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The option chain above is for the SPX Weeklys. Note the time to expiration is five days and that the SPX Weeklys just like the SPX LEAPS settle in “Cash” and are European. This is important as we don’t have to concern ourselves with early assignment or of having our long leg “called” away (assuming the account has the funds to settle any in-the-money amount upon expiration). The details for the Aug 2 1990 Call are shown above. At the time the screen shot was taken this contract is $10.80 out the money and a few points above the highest close of the SPX (resistance). Therefore the current bid of $3.50 is nothing but extrinsic value (time value). To arrive at the “value” of time per day in this Weekly option we take the Bid value per contract $350/5 days to expiration. This option is priced at $70 per day. Remember that for our SPX Super LEAPS we are paying @ $18 per day for time; leaving the position Theta positive $52/day. Therefore, if we sell the SPX Weekly 1990 call we receive a credit of $350. During the next five days I can anticipate that the SPX LEAPS in my portfolio will decay $90 and the SPX Weekly will decay $350 leaving me with a theoretical “profit” of $260*. I’m selling time at a higher value than what I am buying time for or what I call “theta arbitrage”. Under these circumstances the overall position (assuming the index remains flat for the next 5 days) will yield 1.15% in five days time. Not only have I completely offset the effects of time decay, the position is also generating income.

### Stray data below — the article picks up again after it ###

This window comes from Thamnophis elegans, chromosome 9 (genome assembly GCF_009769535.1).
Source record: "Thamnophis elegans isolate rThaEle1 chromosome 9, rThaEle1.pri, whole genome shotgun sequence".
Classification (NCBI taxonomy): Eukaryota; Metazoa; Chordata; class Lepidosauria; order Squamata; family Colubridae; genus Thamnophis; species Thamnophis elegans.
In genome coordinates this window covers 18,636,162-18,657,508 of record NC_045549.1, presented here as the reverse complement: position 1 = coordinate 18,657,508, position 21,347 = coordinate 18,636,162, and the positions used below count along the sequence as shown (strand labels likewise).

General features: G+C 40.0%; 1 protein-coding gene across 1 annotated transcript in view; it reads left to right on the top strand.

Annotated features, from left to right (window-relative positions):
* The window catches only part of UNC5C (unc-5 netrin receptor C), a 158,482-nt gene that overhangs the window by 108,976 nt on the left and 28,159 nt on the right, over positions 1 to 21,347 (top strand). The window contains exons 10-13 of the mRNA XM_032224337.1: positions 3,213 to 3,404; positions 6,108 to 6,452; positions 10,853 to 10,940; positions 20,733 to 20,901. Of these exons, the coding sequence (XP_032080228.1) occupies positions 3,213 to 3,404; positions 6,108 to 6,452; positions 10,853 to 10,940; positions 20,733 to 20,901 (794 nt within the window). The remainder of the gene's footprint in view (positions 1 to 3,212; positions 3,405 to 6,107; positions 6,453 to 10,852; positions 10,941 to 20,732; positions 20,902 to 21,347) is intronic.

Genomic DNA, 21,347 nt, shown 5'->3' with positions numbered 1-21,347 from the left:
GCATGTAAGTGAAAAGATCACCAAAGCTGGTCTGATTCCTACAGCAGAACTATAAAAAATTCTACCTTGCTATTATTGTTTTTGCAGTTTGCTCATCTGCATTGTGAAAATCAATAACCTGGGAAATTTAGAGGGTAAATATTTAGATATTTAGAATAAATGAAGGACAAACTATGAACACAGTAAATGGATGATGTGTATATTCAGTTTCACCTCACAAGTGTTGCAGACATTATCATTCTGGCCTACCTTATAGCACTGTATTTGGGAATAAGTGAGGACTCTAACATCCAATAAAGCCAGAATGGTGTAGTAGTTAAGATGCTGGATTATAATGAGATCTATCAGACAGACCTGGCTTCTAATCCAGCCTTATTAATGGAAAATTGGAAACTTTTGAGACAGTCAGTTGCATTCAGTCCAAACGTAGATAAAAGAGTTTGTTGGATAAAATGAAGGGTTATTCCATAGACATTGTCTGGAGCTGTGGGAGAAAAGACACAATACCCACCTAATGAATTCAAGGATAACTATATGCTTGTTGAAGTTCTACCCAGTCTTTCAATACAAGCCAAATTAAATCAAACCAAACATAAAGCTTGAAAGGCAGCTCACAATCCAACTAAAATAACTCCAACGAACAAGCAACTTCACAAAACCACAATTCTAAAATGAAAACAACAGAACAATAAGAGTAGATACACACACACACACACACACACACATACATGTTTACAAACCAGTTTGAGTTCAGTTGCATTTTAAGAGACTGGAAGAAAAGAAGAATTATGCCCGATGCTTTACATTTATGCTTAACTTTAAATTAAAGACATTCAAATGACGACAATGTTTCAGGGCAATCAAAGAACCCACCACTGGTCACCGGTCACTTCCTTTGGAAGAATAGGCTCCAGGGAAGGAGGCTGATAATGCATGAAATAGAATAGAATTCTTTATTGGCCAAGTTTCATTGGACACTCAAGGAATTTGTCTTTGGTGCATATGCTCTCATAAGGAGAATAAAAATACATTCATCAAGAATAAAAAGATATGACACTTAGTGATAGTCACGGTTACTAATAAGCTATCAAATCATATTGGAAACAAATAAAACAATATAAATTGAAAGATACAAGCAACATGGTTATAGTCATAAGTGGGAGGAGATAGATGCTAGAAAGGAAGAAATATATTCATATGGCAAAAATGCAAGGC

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Of course it’s not likely that the SPX will stay perfectly flat over the next 5 days. In fact, based on the overall trends I have built in just over 10 points of upside cushion in this position. As we know, the market can move in three directions over the next five days, up, down and sideways.

Let’s take a very basic look at the three scenarios to understand how the diagonal might play out.

SPX moves higher but stays below 1990:

If over the next five days the SPX were to move higher but remain below the 1990 upon expiration then the short leg will expire worthless. The trade will revert back to being a Long Call and the $350 credit remains in the account. Keeping the $350 credit is nice but the real value in this move is the increase in the intrinsic value of the long leg.